House prices resume climb in hot spring selling season
After brief slowdown, home prices climb again in most markets powered by low mortgage rates
Canadian resale home prices were up 4.7 per cent across Canada in March, according to Teranet, with only two cities – Winnipeg and Ottawa-Gatineau — reporting a drop in prices compared to March 2014.
The Teranet housing index showed prices rose an average of 0.3 per cent in the month, with eight of the 11 metropolitan areas surveyed marking rising prices.
The figures mark the strong beginning to the spring house-buying season, with the months between March and May traditionally seeing the largest number of home sales.
This spring consumers are benefiting from low mortgage rates and competition for the mortgage business.
Last week, Meridien, Ontario's largest credit uniton, offered an 18-month fixed term mortgage rate of 1.49 per cent, the lowest in living memory. Variable rate mortgages start at around 1.95 per cent, according to RateSpy
At the end of March, BMO dropped its fixed five-year rate to 2.79 per cent, prompting TD Bank to match those terms and kicking off a rate war among the big banks.
But cheaper mortgages may be helping to boost home prices, especially in markets with tight supply such as Toronto, Vancouver and Hamilton, which lead in year over year price rises for resale homes. In Hamilton, prices were up 8.4 per cent, in Toronto, 7.6 per cent, and in Vancouver, 5.3 per cent.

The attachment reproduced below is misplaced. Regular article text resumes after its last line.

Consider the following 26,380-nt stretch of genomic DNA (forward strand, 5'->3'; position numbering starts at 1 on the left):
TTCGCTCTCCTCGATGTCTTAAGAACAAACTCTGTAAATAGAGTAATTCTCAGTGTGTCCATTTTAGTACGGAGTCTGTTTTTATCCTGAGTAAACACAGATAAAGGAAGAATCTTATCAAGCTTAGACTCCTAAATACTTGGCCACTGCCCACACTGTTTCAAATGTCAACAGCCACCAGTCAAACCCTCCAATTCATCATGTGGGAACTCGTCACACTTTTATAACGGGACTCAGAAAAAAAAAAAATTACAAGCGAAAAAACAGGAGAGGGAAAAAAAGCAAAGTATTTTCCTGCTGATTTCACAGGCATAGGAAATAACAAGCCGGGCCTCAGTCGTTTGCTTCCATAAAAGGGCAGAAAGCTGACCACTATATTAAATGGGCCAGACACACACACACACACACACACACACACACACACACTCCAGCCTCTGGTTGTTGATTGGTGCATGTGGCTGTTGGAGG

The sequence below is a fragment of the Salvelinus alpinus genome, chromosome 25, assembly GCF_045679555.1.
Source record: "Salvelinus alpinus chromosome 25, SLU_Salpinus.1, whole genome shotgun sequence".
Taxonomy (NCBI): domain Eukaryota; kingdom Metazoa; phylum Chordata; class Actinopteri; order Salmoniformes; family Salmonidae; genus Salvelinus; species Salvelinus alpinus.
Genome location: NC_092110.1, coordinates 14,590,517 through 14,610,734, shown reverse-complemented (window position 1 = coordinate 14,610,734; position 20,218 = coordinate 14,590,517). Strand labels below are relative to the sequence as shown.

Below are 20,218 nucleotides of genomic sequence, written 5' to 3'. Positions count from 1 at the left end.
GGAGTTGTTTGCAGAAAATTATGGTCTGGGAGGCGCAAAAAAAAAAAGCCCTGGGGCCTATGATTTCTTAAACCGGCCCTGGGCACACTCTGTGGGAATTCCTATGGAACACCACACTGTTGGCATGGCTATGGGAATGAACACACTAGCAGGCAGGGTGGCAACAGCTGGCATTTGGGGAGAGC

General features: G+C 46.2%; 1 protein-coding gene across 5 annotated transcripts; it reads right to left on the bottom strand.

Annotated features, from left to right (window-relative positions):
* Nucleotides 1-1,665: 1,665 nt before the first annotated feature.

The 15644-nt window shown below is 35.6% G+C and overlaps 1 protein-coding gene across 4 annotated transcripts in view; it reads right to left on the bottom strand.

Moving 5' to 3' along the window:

Even Calgary house prices are 4.4 per cent higher than a year ago and up 0.2 per cent on the month, despite layoffs in the oil patch which had driven prices down earlier in the year. However, price acceleration in Calgary has decelerated from the nine per cent average seen last year.
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More declines ahead
TD Bank analyst Admir Kolaj said the deceleration in home price growth seen in the last four months has ebbed, in part because of lower rates. But he expects prices will continue to moderate later in the year.
"While price growth in Calgary and Edmonton have remained in positive territory, we still expect home prices in commodity-dependent housing markets such as Alberta, Saskatchewan and Newfoundland and Labrador to decline by three to severn per cent over the course of 2015," he said in a note to investors.
Meanwhile, prices in Ontario and British Columbia should stay strong, he said.
The wild card is what the Bank of Canada does with interest rates — if there is another rate cut, that could mean even lower mortgage rates and even more Canadians rushing to get into the market while mortgages are cheap.